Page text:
Little Piano Man

Getting a child to practice a musical instrument isn’t always easy, as many know, either from their own experience as children or with children of their own.  When L. was in second grade last year, he had the opportunity to begin piano lessons right at school, taking a 30-minute lesson once a week from one of the music teachers.  We asked the bare minimum of him to practice at home: 15 minutes each day.  Compared to the amount of time he could spend playing outside or with toys, going through a level of a video game, or reading, it was truly a drop in the bucket.  V. and I have watched him progress from absolute beginner, to performing in two school recitals last year, and making it all the way through his first instructional books.  V. never studied music; I played the flute from 5th grade through high school and now play occasionally, usually to accompany L. as he plays his weekly songs.  Piano, though, is a pretty foreign object to everyone in the family except L., and I don’t think he realizes the significance of that yet.  He can do something better than anyone else in his family, and he is seven and a half.  I think that’s pretty special.  I can read music, so I’m able to help him here and there, and I have been able to pluck out the tune to some favorites just by figuring out the notes myself, but I can’t read the bass clef notes and I have never tried to play with two hands at once.  Maybe I can get L. to teach me!

Back to his practice:  sometimes there are tears.  There are complaints about it not being fun.  There are desperate cries of “Mommyyyyy!  Now?????”.  I know from my experience and his, that “later” almost never happens, so if it’s time to practice piano, it’s time to practice piano.  V. and I try to encourage him by reminding him that it is a great privilege to study a musical instrument, that what he plays sounds good to us, that we can hear him improving each time, that it’s something that can bring joy to others, and that it’s something he can do all his life!  This is little consolation most of the time.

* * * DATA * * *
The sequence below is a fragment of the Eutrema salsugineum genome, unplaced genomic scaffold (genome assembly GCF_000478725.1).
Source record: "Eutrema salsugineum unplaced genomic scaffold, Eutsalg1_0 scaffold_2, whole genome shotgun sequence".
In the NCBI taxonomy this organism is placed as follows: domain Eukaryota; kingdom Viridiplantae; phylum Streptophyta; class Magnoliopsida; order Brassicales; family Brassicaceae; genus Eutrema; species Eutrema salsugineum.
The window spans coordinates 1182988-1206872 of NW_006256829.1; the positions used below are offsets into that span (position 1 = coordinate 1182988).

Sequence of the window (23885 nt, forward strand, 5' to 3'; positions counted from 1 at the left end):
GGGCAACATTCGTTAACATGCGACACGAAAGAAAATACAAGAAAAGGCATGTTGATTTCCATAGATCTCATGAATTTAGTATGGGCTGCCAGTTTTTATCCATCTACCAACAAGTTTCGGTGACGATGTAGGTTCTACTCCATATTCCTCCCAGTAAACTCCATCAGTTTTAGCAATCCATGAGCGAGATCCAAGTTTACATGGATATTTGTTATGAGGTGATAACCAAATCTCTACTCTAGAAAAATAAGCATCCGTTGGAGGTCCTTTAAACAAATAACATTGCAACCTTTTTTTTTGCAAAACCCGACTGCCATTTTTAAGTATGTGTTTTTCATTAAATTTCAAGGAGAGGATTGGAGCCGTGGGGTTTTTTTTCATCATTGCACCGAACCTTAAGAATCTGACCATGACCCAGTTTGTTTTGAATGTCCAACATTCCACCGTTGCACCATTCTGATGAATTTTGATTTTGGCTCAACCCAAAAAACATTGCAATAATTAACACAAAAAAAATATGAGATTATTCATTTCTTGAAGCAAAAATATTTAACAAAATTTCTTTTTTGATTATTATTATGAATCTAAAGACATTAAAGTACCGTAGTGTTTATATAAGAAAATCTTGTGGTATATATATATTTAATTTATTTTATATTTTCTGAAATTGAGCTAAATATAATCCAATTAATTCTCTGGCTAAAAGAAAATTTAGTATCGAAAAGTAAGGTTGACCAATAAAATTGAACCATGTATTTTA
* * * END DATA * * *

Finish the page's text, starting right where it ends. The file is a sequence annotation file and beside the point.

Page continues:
One thing that helps him get happily through his time practicing is changing the setting on the keyboard to “pipe organ” instead of “grand piano”.  I’m not sure what sparked this interest in the sound of the organ (possibly the Count on Sesame Street from his preschool days?), but he has said that he likes things to sound sort of spooky.  I grew up attending a church with a beautifully crafted and beautifully played pipe organ, so it is a pleasant sound to me, but there’s something a little strange about hearing the sound of that grand instrument playing “Yankee Doodle”.  But we let him choose this setting without making too many comments, because it’s something that makes the practicing cheerier.

Just this past week, L. discovered something else that helps the time pass more quickly.  He started singing along to the songs that had words in his lesson books.  At first, I didn’t think much beyond the amusement factor, but as I thought about what I was hearing, I realized that this was something of a milestone in his musical learning.  He had gotten the hang of playing the tunes well enough to divert his attention to singing!  He kept the right tempo and played the notes accurately.  His pitch when singing wasn’t perfect, but he didn’t falter in keeping in time with the music.  Now, before anyone thinks we gather around the keyboard to sing hymns, or Christmas carols, or even classic children’s songs, I believe there is some humility and humor in the first two songs to which he sang along:  one is about a Thanksgiving turkey, and one is about a singing donkey.  In the latter song, there is an entire line with the words “Hee-haw” with appropriately discordant notes.  Pipe organ + “hee-haw” = more fun than piano practice has ever been!